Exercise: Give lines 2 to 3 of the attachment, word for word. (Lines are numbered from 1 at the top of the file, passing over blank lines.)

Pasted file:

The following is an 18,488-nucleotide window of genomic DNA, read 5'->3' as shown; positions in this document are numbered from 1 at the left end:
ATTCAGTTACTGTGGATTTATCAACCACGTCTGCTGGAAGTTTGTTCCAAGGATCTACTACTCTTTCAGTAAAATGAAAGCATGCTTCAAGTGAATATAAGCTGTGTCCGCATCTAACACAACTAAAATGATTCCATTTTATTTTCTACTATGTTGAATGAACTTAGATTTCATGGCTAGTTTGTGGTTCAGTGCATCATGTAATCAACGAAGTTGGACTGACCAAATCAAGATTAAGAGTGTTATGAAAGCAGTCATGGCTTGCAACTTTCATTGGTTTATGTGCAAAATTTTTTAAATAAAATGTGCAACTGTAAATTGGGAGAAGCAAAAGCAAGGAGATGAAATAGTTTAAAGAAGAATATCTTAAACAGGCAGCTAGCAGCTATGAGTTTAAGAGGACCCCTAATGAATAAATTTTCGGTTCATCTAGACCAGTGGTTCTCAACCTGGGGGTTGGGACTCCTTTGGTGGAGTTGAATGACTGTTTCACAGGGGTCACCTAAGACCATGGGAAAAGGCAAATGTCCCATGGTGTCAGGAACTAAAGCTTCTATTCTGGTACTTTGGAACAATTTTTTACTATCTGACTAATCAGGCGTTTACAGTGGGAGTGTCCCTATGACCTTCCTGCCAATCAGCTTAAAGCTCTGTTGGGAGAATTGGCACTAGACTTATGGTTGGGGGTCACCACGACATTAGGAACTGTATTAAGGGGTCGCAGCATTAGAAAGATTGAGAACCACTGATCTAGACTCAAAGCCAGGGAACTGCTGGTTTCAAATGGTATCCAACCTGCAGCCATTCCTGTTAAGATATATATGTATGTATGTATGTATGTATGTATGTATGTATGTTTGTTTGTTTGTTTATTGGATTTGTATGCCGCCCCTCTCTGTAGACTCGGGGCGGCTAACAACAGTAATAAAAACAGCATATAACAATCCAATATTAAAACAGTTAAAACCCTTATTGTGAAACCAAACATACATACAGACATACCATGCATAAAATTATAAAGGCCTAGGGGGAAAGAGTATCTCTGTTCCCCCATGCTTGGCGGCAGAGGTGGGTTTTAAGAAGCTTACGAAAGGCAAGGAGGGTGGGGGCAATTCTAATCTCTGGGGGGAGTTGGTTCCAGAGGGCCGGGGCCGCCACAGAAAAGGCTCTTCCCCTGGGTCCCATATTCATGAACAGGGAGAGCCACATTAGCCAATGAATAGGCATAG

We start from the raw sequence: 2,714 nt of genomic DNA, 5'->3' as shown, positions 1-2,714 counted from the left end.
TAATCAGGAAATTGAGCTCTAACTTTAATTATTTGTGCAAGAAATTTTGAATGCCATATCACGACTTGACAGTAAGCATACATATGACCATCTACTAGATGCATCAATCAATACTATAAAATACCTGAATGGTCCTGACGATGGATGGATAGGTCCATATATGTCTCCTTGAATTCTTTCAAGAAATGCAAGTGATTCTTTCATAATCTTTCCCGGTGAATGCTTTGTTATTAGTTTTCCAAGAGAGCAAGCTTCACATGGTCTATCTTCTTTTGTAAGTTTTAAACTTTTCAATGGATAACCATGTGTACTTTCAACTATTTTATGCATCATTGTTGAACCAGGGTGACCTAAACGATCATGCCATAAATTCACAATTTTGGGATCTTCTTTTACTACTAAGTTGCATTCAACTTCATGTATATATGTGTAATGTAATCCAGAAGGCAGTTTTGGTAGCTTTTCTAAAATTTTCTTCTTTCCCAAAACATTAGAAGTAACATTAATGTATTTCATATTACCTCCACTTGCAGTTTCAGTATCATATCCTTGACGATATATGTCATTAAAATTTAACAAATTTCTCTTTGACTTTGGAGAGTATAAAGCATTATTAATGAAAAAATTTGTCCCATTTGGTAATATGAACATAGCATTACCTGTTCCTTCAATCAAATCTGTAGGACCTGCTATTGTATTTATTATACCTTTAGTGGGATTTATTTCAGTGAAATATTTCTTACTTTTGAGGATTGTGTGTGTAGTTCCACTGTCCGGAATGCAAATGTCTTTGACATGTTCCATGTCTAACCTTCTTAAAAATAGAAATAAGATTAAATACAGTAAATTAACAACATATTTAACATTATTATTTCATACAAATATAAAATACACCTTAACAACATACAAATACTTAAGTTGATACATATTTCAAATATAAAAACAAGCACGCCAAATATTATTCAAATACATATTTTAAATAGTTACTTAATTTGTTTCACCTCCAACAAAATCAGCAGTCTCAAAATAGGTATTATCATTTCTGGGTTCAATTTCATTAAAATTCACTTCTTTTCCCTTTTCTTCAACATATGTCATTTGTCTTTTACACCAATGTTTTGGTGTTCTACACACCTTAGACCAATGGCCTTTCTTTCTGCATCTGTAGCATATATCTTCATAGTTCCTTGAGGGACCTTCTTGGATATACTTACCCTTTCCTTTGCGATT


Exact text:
ATTCAGTTACTGTGGATTTATCAACCACGTCTGCTGGAAGTTTGTTCCAAGGATCTACTACTCTTTCAGTAAAATGAAAGCATGCTTCAAGTGAATATAAGCTGTGTCCGCATCTAACACAACTAAAATGATTCCATTTTATTTTCTACTATGTTGAATGAACTTAGATTTCATGGCTAGTTTGTGGTTCAGTGCATCATGTAATCAACGAAGTTGGACTGACCAAATCAAGATTAAGAGTGTTATGAAAGCAGTCATGGCTTGCAACTTTCATTGGTTTATGTGCAAAATTTTTTAAATAAAATGTGCAACTGTAAATTGGGAGAAGCAAAAGCAAGGAGATGAAATAGTTTAAAGAAGAATATCTTAAACAGGCAGCTAGCAGCTATGAGTTTAAGAGGACCCCTAATGAATAAATTTTCGGTTCATCTAGACCAGTGGTTCTCAACCTGGGGGTTGGGACTCCTTTGGTGGAGTTGAATGACTGTTTCACAGGGGTCACCTAAGACCATGGGAAAAGGCAAATGTCCCATGGTGTCAGGAACTAAAGCTTCTATTCTGGTACTTTGGAACAATTTTTTACTATCTGACTAATCAGGCGTTTACAGTGGGAGTGTCCCTATGACCTTCCTGCCAATCAGCTTAAAGCTCTGTTGGGAGAATTGGCACTAGACTTATGGTTGGGGGTCACCACGACATTAGGAACTGTATTAAGGGGTCGCAGCATTAGAAAGATTGAGAACCACTGATCTAGACTCAAAGCCAGGGAACTGCTGGTTTCAAATGGTATCCAACCTGCAGCCATTCCTGTTAAGATATATATGTATGTATGTATGTATGTATGTATGTATGTATGTTTGTTTGTTTGTTTATTGGATTTGTATGCCGCCCCTCTCTGTAGACTCGGGGCGGCTAACAACAGTAATAAAAACAGCATATAACAATCCAATATTAAAACAGTTAAAACCCTTATTGTGAAACCAAACATACATACAGACATACCATGCATAAAATTATAAAGGCCTAGGGGGAAAGAGTATCTCTGTTCCCCCATGCTTGGCGGCAGAGGTGGGTTTTAAGAAGCTTACGAAAGGCAAGGAGGGTGGGGGCAATTCTAATCTCTGGGGGGAGTTGGTTCCAGAGGGCCGGGGCCGCCACAGAAAAGGCTCTTCCCCTGGGTCCCATATTCATGAACAGGGAGAGCCACATTAGCCAATGAATAGGCATAG

We start from the raw sequence: 2,714 nt of genomic DNA, 5'->3' as shown, positions 1-2,714 counted from the left end.